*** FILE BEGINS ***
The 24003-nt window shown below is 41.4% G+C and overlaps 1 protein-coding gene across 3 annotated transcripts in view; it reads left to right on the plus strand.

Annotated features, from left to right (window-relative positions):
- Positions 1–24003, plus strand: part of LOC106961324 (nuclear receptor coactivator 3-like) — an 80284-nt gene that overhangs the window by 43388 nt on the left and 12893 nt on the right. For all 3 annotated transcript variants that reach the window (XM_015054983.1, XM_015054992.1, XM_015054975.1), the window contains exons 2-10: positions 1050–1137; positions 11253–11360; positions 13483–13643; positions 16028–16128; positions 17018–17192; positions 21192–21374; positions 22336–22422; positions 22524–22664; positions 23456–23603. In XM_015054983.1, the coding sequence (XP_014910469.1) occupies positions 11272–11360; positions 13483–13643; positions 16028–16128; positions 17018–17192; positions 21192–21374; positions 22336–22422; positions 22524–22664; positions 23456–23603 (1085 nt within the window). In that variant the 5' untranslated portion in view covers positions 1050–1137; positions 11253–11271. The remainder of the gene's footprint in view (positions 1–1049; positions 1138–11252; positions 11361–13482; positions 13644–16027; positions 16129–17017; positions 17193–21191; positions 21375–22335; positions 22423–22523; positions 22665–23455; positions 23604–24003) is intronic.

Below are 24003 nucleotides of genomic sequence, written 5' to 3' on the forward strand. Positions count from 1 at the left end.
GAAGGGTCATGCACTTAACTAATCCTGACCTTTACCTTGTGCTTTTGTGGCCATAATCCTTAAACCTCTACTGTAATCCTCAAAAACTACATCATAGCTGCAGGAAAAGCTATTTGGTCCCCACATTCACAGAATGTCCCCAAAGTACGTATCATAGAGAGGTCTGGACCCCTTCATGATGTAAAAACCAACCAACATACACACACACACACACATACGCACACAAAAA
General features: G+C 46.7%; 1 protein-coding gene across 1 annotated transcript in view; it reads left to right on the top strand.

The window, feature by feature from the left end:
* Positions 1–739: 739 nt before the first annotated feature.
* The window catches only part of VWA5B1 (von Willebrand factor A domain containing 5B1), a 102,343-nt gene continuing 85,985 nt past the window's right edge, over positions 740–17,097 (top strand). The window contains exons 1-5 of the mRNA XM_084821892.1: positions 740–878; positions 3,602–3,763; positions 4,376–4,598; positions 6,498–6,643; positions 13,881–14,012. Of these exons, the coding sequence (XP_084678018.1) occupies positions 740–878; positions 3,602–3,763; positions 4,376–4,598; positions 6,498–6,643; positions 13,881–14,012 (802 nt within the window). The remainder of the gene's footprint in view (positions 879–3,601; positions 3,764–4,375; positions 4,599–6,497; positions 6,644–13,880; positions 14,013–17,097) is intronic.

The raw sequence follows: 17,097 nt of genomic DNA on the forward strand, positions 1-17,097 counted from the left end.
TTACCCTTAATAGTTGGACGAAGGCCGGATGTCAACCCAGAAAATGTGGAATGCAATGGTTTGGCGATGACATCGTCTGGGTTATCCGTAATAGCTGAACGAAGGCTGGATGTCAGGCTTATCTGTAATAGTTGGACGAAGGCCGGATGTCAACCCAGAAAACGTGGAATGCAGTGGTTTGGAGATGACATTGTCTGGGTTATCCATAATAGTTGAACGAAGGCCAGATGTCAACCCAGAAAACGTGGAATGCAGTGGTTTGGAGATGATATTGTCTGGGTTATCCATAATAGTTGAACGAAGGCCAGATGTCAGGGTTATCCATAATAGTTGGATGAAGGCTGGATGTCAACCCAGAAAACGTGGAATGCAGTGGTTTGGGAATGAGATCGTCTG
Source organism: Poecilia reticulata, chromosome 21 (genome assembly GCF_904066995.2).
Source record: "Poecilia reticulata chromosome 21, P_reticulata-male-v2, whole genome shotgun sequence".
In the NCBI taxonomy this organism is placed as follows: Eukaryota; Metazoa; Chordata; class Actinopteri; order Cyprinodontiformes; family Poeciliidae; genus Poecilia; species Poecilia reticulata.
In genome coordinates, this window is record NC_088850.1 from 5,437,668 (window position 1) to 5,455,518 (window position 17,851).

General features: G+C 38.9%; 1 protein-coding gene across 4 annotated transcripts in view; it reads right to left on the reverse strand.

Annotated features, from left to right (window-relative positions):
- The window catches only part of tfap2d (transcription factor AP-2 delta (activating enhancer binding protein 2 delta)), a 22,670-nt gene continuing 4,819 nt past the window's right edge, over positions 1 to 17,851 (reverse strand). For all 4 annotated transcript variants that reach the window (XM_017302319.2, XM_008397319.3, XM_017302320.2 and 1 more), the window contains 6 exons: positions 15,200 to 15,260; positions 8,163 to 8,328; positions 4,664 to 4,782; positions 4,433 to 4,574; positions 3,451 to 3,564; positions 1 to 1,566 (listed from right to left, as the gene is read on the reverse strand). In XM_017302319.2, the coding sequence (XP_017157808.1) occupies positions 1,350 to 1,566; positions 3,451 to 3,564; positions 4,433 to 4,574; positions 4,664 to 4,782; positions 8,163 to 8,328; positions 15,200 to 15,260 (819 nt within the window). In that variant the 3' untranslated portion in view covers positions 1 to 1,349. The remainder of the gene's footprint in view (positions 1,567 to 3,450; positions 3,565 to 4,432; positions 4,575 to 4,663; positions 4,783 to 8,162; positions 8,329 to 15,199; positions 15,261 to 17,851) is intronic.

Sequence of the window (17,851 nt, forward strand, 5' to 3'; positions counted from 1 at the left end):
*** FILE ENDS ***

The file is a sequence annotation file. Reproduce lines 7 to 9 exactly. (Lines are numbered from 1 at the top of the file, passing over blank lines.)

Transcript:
The window, feature by feature from the left end:
* Positions 1–739: 739 nt before the first annotated feature.
* The window catches only part of VWA5B1 (von Willebrand factor A domain containing 5B1), a 102,343-nt gene continuing 85,985 nt past the window's right edge, over positions 740–17,097 (top strand). The window contains exons 1-5 of the mRNA XM_084821892.1: positions 740–878; positions 3,602–3,763; positions 4,376–4,598; positions 6,498–6,643; positions 13,881–14,012. Of these exons, the coding sequence (XP_084678018.1) occupies positions 740–878; positions 3,602–3,763; positions 4,376–4,598; positions 6,498–6,643; positions 13,881–14,012 (802 nt within the window). The remainder of the gene's footprint in view (positions 879–3,601; positions 3,764–4,375; positions 4,599–6,497; positions 6,644–13,880; positions 14,013–17,097) is intronic.